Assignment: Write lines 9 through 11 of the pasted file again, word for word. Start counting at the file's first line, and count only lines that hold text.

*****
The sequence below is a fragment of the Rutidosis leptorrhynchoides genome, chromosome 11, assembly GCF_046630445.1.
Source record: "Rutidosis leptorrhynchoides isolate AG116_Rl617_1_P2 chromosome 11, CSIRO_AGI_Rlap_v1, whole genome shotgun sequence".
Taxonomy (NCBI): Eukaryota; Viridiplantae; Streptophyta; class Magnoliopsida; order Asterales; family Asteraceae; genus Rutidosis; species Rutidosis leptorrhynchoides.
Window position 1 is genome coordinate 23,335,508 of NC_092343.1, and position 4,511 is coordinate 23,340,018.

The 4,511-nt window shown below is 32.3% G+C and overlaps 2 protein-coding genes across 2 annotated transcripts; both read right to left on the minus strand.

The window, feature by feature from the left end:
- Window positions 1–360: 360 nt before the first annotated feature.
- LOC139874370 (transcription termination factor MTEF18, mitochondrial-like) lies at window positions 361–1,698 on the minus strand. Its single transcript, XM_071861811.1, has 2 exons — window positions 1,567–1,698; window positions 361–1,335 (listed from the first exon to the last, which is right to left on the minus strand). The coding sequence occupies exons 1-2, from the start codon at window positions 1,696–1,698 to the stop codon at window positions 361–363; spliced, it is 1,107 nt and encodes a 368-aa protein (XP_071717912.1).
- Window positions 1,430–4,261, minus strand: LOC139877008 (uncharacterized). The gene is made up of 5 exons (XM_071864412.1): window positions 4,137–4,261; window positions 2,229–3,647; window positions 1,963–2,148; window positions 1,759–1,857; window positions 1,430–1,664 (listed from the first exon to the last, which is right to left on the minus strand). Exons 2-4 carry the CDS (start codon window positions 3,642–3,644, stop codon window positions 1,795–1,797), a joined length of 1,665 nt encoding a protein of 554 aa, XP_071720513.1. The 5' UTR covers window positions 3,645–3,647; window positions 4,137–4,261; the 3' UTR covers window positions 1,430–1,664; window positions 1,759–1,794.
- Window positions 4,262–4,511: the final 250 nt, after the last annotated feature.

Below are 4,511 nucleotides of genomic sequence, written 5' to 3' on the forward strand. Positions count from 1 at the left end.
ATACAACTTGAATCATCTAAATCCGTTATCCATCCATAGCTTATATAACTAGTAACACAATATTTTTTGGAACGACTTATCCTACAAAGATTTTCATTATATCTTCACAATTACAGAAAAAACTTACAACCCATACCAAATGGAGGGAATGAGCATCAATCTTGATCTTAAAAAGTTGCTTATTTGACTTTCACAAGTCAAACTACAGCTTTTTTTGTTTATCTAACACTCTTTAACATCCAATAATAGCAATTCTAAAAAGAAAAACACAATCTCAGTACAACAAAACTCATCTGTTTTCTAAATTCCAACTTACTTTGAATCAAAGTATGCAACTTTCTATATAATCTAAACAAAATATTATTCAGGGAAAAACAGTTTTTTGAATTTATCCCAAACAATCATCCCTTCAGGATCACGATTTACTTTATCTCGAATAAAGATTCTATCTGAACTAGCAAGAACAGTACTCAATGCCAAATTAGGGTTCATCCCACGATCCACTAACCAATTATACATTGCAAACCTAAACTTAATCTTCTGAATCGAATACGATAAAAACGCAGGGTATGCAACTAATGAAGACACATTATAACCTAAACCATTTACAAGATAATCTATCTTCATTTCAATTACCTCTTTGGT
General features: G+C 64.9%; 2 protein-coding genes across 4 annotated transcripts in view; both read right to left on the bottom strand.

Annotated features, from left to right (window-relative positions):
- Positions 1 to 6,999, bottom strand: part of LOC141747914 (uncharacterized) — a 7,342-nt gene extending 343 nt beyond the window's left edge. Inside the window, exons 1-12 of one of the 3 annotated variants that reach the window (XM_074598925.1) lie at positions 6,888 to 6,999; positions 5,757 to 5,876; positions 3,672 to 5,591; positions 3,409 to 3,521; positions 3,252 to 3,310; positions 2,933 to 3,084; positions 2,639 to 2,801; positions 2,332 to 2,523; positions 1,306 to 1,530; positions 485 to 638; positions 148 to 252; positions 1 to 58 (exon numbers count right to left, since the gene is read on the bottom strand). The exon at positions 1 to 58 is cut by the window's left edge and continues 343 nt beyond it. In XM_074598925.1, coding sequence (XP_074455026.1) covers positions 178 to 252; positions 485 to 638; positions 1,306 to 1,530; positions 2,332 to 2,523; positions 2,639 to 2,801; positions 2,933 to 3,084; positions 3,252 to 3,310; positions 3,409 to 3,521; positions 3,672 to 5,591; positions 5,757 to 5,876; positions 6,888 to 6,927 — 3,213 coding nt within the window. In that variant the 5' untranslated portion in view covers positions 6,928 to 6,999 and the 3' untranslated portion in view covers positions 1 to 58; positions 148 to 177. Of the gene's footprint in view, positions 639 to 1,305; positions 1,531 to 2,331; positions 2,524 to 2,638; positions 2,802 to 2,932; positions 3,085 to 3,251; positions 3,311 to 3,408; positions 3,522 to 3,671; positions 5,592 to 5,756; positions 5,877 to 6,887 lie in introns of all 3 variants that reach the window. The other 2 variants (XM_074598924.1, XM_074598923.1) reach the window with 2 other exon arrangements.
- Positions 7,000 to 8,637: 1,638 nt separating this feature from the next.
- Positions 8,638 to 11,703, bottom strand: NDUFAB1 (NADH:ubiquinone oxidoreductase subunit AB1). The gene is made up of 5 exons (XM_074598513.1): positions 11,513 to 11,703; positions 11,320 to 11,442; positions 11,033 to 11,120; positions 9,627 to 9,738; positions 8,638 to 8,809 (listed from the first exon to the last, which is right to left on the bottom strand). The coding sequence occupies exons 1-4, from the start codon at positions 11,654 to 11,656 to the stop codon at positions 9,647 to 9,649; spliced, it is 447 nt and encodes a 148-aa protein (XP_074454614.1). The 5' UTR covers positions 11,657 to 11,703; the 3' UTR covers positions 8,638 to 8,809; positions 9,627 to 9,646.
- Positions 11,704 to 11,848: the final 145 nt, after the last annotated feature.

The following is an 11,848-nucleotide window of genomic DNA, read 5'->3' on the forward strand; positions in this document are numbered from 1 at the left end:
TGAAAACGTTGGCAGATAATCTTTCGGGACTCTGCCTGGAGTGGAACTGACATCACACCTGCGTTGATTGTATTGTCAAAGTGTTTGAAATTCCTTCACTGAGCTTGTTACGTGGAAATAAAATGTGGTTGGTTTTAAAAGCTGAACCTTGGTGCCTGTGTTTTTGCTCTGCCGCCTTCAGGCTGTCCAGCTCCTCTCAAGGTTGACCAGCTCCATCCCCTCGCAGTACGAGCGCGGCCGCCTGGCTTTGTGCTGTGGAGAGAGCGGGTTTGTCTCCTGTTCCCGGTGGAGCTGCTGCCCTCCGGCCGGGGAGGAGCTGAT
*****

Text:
- Window positions 1,430–4,261, minus strand: LOC139877008 (uncharacterized). The gene is made up of 5 exons (XM_071864412.1): window positions 4,137–4,261; window positions 2,229–3,647; window positions 1,963–2,148; window positions 1,759–1,857; window positions 1,430–1,664 (listed from the first exon to the last, which is right to left on the minus strand). Exons 2-4 carry the CDS (start codon window positions 3,642–3,644, stop codon window positions 1,795–1,797), a joined length of 1,665 nt encoding a protein of 554 aa, XP_071720513.1. The 5' UTR covers window positions 3,645–3,647; window positions 4,137–4,261; the 3' UTR covers window positions 1,430–1,664; window positions 1,759–1,794.
- Window positions 4,262–4,511: the final 250 nt, after the last annotated feature.

Below are 4,511 nucleotides of genomic sequence, written 5' to 3' on the forward strand. Positions count from 1 at the left end.